The first is the Barberini Faun, which was sold to Ludwig, Crown Prince of Bavaria, in 1827, and has been in the Glyptothek in Munich, built by Ludwig specifically to house his huge collection of Greek and Roman sculpture, since it opened in 1830. Riefenstahl returns to the faun several times. The second is an extreme closeup of the Medusa Rondanini, also collected by Ludwig on his Grand Tour and in the Glyptothek. The Glyptothek’s Braschi Aphrodite makes an appearance as well.

Then, out of a cloud of dramatic smoke rises the Discobolus who morphs into a chiseled German athlete nude in a field throwing a discus into the sun-broken clouds in slow motion. Nude shot-putters, javelin throwers and more discus shots follow, as Riefenstahl claims the inheritance of ancient Greek representations of beauty and athleticism for the Master Race.

In 1937, the year after the Berlin Olympics, Prince Philip of Hesse went to Italy as head of an art buying expedition commissioned by Adolph Hitler. The Discobolus was at the top of the Führer’s wish list. Mussolini was glad to sell the black shirt of his own back to curry favor with Hitler, and the cultural patrimony of the nation was just as expendable. The Minister of Education protested the prospective sale, pointing out that by law the sculpture could not be exported, but Mussolini overrode all objections and ordered that Hitler get his heart’s desire. Mussolini’s son-in-law Galeazzo Ciano, then Foreign Minister, arranged a private sale. On April 20th, 1938, Leni Riefenstahl’s Olympia debuted in movie theaters. On May 18th, 1938, the German government paid Prince Lancellotti 16 million lire in cash for the priceless Discobolus. In June 1938, Hitler presented it to the Glyptothek in Munich as a gift to the German people.

Ten years later, it was returned to Italy, one of thousands of artworks stolen, coerced or illegally purchased by the Nazis that were restituted after the war thanks to the diligence of Monuments Men from the Allied armies and national delegates to the task force. Germany strenuously objected to the repatriation of the Discobolus as it had been bought from a willing seller for exorbitant piles of cash, not looted or the product of a forced sale. They took it to the courts repeatedly and went so far as to lodge an official appeal with the President of the United States, Harry Truman. It didn’t work and the Discobolus has been in Italy since November 1948, now in the permanent collection of the National Roman Museum at the Palazzo Massimo.

Amazingly enough, it seems after 75 years, Bavarian museum officials still harbor delusions that their brief, illegal possession of the Discobolus has a chance in Hell of being reinstated.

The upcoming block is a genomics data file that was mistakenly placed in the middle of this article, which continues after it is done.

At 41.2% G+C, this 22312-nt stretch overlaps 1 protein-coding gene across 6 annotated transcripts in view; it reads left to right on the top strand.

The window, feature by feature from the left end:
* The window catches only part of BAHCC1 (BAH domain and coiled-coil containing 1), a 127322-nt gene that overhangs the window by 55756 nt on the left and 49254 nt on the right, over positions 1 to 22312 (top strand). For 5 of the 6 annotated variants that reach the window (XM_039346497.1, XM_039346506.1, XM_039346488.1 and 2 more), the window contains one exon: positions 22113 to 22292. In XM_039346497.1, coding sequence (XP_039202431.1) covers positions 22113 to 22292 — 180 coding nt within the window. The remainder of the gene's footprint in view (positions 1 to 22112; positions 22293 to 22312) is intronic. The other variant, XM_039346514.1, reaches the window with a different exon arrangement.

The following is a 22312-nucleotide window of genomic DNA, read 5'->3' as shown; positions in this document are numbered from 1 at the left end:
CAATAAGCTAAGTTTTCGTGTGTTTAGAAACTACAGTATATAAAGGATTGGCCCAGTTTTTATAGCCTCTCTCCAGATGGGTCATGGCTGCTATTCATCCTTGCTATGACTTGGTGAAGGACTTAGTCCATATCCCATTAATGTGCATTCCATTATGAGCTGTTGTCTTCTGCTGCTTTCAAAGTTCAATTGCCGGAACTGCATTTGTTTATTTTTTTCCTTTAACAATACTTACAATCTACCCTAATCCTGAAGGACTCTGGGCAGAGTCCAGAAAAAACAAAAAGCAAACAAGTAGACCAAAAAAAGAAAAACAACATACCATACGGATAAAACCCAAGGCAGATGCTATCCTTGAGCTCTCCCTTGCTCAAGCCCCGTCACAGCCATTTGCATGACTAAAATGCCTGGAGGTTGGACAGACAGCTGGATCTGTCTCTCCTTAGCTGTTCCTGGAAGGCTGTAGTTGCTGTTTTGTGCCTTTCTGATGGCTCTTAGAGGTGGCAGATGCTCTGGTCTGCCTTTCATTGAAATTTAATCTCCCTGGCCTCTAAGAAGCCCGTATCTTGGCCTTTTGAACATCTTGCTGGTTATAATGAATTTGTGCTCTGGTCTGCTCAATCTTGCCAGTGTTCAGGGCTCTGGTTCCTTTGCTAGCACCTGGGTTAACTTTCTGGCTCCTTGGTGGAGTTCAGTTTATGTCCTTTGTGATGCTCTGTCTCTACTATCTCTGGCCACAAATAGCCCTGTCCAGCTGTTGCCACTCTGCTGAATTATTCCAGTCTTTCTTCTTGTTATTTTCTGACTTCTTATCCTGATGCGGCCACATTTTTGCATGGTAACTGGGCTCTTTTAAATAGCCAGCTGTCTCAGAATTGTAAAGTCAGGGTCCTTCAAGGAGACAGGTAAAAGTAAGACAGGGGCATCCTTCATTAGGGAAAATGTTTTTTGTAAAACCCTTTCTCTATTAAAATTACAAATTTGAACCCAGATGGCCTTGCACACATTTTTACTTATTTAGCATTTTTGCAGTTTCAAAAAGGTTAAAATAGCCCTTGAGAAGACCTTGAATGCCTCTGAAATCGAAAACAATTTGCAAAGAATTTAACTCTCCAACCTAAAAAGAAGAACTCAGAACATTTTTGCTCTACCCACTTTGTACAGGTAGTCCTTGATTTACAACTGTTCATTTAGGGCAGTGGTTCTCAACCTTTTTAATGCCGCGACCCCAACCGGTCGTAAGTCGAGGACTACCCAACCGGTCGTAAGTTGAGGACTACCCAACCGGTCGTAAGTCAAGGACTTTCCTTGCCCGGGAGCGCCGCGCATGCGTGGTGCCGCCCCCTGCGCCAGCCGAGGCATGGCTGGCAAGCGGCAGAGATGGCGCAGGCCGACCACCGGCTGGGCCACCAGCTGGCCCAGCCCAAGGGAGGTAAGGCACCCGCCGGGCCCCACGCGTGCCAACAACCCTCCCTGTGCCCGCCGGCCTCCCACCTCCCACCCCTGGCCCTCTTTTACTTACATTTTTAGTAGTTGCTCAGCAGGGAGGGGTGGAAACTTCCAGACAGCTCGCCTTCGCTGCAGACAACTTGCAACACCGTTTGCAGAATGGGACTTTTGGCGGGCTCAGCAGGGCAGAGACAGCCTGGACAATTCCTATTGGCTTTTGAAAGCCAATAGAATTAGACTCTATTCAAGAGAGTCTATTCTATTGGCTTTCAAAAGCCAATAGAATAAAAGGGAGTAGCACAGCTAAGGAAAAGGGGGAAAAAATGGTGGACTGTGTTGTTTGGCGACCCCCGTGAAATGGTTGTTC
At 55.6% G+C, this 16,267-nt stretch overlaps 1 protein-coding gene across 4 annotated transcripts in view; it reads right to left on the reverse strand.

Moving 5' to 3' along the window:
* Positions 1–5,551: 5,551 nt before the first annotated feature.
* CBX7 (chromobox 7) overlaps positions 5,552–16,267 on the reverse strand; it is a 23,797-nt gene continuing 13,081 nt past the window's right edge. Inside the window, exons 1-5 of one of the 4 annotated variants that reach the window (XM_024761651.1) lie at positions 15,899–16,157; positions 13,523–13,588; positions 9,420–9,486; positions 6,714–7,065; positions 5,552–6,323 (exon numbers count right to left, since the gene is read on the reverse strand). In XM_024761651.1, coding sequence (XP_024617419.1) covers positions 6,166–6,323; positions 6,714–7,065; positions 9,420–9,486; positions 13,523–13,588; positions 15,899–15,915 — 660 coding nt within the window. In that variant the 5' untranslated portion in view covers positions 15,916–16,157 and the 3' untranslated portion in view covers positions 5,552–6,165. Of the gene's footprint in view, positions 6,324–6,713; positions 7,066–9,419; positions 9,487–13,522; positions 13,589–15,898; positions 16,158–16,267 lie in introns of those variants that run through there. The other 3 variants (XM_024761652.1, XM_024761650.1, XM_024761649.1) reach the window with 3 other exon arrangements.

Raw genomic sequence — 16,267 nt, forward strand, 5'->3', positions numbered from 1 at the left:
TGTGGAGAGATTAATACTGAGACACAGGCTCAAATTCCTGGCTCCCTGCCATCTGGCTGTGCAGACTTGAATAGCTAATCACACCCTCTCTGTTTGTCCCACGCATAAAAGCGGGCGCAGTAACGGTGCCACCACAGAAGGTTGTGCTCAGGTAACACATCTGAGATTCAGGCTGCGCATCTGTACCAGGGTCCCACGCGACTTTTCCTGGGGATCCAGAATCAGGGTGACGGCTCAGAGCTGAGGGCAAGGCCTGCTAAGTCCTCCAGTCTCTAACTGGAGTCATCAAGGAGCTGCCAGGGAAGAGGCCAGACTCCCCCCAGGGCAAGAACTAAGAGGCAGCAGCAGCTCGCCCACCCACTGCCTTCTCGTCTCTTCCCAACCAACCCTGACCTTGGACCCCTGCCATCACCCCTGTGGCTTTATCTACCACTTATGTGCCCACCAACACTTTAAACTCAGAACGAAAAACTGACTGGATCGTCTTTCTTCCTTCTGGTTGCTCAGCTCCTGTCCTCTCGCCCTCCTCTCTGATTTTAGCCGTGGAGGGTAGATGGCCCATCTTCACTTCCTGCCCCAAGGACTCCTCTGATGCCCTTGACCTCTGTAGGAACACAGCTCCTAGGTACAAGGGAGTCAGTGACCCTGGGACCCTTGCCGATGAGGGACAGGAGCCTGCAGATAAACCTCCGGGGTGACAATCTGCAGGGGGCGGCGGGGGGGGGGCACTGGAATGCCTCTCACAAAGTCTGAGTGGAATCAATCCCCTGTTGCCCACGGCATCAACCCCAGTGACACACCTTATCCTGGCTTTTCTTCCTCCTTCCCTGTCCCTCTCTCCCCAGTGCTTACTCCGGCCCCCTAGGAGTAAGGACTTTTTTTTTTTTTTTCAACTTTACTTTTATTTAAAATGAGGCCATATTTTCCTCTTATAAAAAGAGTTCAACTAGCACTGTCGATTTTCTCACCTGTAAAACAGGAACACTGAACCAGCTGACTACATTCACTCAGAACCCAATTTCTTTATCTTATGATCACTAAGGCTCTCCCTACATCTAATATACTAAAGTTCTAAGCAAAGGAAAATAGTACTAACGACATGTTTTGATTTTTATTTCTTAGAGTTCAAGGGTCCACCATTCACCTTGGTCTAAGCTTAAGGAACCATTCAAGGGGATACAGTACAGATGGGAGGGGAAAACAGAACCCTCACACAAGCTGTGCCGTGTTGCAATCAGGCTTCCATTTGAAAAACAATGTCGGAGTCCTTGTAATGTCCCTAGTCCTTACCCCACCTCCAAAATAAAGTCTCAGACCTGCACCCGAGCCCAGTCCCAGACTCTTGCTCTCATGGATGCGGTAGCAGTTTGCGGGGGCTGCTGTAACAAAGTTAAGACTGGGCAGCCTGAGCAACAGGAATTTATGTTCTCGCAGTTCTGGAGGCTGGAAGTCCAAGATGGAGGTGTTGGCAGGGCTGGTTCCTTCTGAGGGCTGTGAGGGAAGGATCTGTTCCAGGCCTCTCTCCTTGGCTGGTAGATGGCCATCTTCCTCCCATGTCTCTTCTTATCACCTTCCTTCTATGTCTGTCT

The dispute arose when the director of the National Roman Museum requested the statue’s 17th Century marble base be returned from the Antikensammlungen state antiquities collection. The German museum instead asked for the return of the Discobolus Palombara, saying it had been illegally transported to Italy in 1948, the Corriere della Sera newspaper reported Friday.

Italy’s culture minister, Gennaro Sangiuliano, expressed doubts that the German culture minister, Claudia Roth, was aware of the Bavarian request.

“Over my dead body. The work absolutely must remain in Italy because it is a national treasure,’’ Sangiuliano was quoted by Corriere as saying, adding that he hoped that the base would be returned.

The fraught history of the Discobolus Palombara was just recently brought to the forefront again when it was featured in the Liberated Art 1937-1947 exhibition at the Scuderie del Quirinale in Rome early this year.

Intact double-chambered Etruscan tomb opened in Vulci

An intact double-chambered Etruscan tomb has been opened at the Casale dell’Osteria necropolis in the Archaeological Park of Vulci, central Italy. It is approximately 2,600 years old and contains a rich collection of pottery, amphorae, utensils, cups and a bronze cauldron. The objects are all in excellent condition, including a tablecloth that was used in the Etruscan religious ritual of the “last meal,” a food offering burned inside the tomb before it was sealed.

The tomb, dubbed Tomb 58, was first discovered in April of this year, the same time when another richly furnished Etruscan tomb was opened, revealing the exceptionally rare remains of the final food offering, skewers still on the brazier. The entrance was blocked by multiple slabs of tufa which had to be excavated carefully, one at a time. It wasn’t opened until this month. On October 27th, archaeologists opened Tomb 58.